All this talk of inequality is bogus
Oxfam recently put out a report about the supposedly alarming growth of poverty and inequality. Oxfam is an anti-poverty, socialist carry-over from a by-gone era. It thrives on poverty and finds it everywhere, even when the actual evidence suggests otherwise, according to Leon Louw.
The media frenzy that followed last week’s Oxfam bombshell about supposedly extreme and growing poverty and inequality creates the illusion that the problem is real and serious.
The reason Oxfam and other poverty and inequality propagandists make such increasingly hysterical claims is that they are losing.
As free-market polices, technology, infrastructure and welfare in a growing number of poor countries erode real world poverty and inequality, and as United Nations Millennium Development Goals (MDGs) are exceeded, poverty and inequality junkies resort to desperate measures to convince us that we need them and their draconian policies.
They want us to believe that the world’s biggest problem is "poverty and inequality". They provide no evidence of the presumed anger and resentment of "the poor", because there is none.
Instead, "the poor" risk and lose their lives fleeing to where "the rich" are. They know something antimarket fundamentalists deny, namely that the best place to be poor is near the rich; far from Oxfam’s socialist policies.
Readers of this column know that by every objectively indexed criterion of wealth, living standards and real world equality, things have never been better. Instead of restating facts, we ask why wealth is diverted to generating disinformation instead to redressing problems, and why intelligent, informed people have a seemingly insatiable appetite for believing alarmism.
Global poverty and inequality disinformation has explicit and implicit racial overtones. "The rich" and "super-rich" have been portrayed as Europeans. The rise, thanks to promarket policies, of rich people of colour on every continent is unfortunate for poverty propagandists because it undermines racially charged neo-colonial sophistry, and proves that statistical categories are dynamic when considering who is in them.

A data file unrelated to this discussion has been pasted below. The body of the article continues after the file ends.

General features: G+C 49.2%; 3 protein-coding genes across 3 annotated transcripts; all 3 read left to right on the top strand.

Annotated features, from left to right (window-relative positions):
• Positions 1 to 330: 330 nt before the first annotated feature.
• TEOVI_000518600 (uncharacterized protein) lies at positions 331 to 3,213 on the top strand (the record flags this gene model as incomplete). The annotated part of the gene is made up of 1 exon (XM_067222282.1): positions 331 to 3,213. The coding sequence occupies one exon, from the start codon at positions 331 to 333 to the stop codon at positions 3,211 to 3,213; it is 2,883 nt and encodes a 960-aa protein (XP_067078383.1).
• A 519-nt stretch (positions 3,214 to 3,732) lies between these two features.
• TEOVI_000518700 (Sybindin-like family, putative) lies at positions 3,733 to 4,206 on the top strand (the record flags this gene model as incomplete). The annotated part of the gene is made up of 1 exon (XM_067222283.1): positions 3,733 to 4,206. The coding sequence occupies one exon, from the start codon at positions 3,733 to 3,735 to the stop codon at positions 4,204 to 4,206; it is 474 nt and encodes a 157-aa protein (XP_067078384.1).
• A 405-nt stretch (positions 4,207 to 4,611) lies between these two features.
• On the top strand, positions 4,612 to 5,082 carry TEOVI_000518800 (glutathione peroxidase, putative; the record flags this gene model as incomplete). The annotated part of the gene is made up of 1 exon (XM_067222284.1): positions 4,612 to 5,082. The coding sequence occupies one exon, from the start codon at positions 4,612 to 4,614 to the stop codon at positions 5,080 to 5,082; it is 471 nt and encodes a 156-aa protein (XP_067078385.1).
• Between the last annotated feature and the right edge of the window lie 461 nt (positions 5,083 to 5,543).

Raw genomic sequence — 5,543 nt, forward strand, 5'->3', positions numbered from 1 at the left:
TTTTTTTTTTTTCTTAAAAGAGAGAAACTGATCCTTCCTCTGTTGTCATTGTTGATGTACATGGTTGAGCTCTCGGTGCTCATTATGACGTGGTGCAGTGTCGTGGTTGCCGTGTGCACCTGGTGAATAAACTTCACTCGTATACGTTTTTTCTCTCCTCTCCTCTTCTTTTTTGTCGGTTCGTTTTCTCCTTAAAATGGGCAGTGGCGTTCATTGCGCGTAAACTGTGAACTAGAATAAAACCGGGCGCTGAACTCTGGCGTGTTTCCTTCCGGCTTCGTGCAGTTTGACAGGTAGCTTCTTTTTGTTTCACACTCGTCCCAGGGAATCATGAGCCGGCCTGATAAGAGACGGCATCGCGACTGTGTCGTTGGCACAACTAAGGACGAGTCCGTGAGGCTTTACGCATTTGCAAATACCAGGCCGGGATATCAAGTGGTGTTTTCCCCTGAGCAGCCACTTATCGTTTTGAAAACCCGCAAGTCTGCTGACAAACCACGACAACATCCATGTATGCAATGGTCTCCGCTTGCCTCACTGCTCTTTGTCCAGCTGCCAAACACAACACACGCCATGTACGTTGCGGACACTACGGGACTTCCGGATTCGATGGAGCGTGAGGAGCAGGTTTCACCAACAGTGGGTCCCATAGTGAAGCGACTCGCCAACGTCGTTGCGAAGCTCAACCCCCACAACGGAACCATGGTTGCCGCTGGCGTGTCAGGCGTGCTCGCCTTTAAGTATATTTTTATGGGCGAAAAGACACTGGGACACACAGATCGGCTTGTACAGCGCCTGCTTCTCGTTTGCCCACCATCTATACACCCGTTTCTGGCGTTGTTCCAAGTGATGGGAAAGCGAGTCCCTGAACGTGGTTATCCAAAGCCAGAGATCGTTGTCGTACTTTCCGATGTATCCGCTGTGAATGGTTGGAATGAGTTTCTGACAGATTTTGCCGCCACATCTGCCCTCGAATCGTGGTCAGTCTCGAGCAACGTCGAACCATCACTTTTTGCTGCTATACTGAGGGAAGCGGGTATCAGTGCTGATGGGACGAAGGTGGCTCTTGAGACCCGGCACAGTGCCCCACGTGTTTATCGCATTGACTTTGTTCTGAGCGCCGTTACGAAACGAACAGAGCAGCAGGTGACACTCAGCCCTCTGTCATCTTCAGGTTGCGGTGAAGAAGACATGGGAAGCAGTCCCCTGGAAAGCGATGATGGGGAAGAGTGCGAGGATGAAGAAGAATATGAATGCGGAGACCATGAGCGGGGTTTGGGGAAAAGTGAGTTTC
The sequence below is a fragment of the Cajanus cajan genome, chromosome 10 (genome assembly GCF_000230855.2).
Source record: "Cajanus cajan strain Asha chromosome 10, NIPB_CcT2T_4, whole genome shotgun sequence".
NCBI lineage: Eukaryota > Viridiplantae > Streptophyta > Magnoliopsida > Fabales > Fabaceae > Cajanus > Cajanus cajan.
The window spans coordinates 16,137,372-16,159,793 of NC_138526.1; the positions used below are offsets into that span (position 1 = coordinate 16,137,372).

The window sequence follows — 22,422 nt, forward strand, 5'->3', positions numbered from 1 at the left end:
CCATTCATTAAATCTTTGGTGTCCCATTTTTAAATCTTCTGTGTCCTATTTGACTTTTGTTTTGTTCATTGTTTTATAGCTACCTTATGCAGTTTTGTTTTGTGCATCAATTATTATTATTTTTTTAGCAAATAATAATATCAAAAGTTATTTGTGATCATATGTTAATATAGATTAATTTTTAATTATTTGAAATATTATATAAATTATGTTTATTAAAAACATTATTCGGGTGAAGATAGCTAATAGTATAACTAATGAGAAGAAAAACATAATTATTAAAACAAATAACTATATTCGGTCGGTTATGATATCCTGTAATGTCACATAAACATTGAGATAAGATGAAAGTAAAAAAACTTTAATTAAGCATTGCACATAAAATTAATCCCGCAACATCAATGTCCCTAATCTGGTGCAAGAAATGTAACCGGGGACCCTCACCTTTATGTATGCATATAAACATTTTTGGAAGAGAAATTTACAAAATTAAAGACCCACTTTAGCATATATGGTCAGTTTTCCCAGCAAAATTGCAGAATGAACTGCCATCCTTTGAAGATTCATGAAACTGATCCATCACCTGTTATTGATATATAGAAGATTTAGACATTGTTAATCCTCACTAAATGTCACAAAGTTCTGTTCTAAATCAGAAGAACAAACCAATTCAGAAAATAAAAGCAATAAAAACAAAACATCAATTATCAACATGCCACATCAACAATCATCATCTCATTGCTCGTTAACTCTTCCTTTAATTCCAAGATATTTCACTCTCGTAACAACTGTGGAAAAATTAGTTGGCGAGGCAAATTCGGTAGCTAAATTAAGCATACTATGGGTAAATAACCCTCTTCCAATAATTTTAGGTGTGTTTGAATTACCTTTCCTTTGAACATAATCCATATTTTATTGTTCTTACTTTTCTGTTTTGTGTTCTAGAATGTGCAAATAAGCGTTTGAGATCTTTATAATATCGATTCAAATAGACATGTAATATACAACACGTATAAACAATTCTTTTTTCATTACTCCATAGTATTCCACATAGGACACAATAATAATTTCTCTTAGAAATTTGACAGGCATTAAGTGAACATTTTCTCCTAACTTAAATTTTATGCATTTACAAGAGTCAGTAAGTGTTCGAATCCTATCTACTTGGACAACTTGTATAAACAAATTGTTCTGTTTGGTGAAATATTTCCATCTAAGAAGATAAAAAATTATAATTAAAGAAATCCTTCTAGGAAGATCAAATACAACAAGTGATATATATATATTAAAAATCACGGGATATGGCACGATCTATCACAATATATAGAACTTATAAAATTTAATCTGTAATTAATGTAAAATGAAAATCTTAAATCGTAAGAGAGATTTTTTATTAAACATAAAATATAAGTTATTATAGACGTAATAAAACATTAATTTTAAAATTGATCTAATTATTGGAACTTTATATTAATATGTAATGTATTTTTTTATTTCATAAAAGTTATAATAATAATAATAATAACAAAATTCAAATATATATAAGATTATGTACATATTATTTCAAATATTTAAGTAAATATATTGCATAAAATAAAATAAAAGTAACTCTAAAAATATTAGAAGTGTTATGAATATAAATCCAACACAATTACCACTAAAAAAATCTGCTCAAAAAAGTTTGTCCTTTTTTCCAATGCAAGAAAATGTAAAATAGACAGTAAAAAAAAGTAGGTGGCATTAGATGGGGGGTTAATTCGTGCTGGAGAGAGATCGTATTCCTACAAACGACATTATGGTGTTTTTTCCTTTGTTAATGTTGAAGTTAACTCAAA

"The rich" refers to a statistic, not a group of people.
Oxfam is an antipoverty charity. To raise enough to pay themselves million dollar salaries (which puts them among the super-rich), they convince us that we need them to solve a serious problem. If they admit the disappearance of the problem in market-friendly places, they might have to get real jobs.
The influence, status and wealth of Oxfam, Thomas Piketty, Joseph Stiglitz and other poverty and inequality junkies rely on the kind of media hysteria generated last week. Their problem is that the alleviation of poverty has become too conspicuous for even them to deny.
"In just 15 years, extreme poverty has been halved. Fifteen more years and we can end it," they confess, along with an implication that they, not free-market polices, deserve credit.
Since, by their own admission, the end of poverty is nigh, they have contrived an ingenious stratagem: redirect alarmism from poverty to "inequality", until people realise that real-world inequality is also vanishing.
The gullibility of mainstream media, or the need for sensationalism, is scary. The BBC reported Oxfam as saying that the wealth of the richest 1% equalled that of the other 99%. Beneath Oxfam’s flimflam, the BBC, at least, disclosed that according to Oxfam’s main source — Credit Suisse — "information about ... super-rich is hard to come by (especially where) statistics are not available".
The Institute of Economic Affairs denounced Oxfam’s data as "bogus", because adding assets and subtracting debts to estimate "net wealth" implies that the world’s richest creditworthy people with debts are poor. The Adam Smith Institute called the data "misleading" because "more meaningful measures show greater equality".
Oxfam relies on gullible people assuming their vacuous conceptions of "wealth" and "inequality" to be meaningful. They blur vital distinctions between income, assets and capital, and they pretend that most wealth is nonexistent. They ignore such wealth as intellectual capital, jobs, services, healthcare, welfare, housing, infrastructure, ownership through institutions, technology and media.
With luck, truth will one day become newsworthy and attention will shift to real problems, such as corruption, the erosion of liberty and the abuse of power.
* Louw is executive director of the Free Market Foundation. This article first appeared in Business Day.